These waves remain trapped inside an atmospheric ceiling created by the lower edge of the ionosphere, which is filled with charged particles and begins about 60 miles (96 kilometers) up into the sky.

The resonance of the lightning-generated waves will only happen in a certain sweet spot where the wave is at least (or twice, three times, etc.) as long as the circumference of Earth.

This is an extremely low-frequency wave that can be as low as 8 Hertz (Hz) — some one-hundred-thousand-times lower than the lowest-frequency radio waves used to send signals to an AM/FM radio.

As this wave flows around Earth, it hits itself again at the perfect spot such that the crests and troughs are aligned, causing the waves to act in resonance and pump up the original signal.

   A new tool

While they'd been predicted in 1952, Schumann resonances weren't reliably measured until the 1960s. Since then, scientists have discovered that variations in the resonances correspond to changes in the seasons, solar activity, activity in Earth's magnetic environment, in water aerosols in the atmosphere and other Earth-bound phenomena.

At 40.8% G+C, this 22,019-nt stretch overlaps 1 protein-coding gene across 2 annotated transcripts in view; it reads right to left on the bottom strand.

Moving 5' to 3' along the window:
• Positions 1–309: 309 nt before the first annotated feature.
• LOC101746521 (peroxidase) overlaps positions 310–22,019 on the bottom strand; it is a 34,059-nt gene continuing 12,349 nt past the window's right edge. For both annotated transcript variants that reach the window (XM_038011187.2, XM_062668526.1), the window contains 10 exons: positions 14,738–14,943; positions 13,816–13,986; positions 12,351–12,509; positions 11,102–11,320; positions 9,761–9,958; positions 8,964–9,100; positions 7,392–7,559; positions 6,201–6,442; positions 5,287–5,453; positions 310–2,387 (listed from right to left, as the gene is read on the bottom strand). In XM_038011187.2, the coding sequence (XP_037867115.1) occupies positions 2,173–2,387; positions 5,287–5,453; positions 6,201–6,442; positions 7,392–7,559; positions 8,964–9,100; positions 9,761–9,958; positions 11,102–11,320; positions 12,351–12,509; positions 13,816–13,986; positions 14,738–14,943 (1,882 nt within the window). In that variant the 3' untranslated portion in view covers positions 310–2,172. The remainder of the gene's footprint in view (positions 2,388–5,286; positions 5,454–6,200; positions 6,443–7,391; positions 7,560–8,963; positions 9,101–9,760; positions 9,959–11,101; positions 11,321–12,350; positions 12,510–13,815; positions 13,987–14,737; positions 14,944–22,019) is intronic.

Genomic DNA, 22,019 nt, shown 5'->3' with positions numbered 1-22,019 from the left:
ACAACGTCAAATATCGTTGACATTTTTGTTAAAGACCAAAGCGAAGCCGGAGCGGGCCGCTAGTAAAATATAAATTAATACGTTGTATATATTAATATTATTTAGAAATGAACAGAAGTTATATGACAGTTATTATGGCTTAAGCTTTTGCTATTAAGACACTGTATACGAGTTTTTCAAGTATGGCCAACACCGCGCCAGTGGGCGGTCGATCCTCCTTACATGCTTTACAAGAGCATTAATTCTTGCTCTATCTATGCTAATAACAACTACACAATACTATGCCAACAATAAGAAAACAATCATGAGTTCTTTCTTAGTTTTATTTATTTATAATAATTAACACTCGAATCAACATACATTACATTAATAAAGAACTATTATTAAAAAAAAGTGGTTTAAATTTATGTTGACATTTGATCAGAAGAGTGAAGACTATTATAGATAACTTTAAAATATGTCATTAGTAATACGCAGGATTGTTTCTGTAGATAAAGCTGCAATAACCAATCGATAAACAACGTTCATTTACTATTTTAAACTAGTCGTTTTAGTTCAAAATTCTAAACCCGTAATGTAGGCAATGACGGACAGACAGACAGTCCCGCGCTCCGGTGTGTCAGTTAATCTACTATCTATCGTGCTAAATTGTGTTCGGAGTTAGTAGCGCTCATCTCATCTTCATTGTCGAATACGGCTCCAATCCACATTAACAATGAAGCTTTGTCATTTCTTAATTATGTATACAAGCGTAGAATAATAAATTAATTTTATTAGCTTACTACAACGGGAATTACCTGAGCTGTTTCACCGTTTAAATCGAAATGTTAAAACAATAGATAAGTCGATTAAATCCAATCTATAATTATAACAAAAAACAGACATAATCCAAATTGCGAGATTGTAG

"There are hundreds, maybe thousands, of studies on this phenomenon and how it holds clues to understanding Earth's atmosphere," said study co-author and Goddard scientist Rob Pfaff. "But they're all based on ground measurements."

The C/NOFS satellite measured them from altitudes of 250-to-500 miles (400–to-800 km). The team found the resonance showing up in almost every orbit C/NOFS made around Earth, which added up to some 10,000 examples.

While models suggest that the resonances should be trapped under the ionosphere, energy has been known to leak through. The findings meant the models will need to be tweaked to account for the leaky boundary, and also that there is a new tool for understanding the ionosphere as well as the electric events in the atmosphere.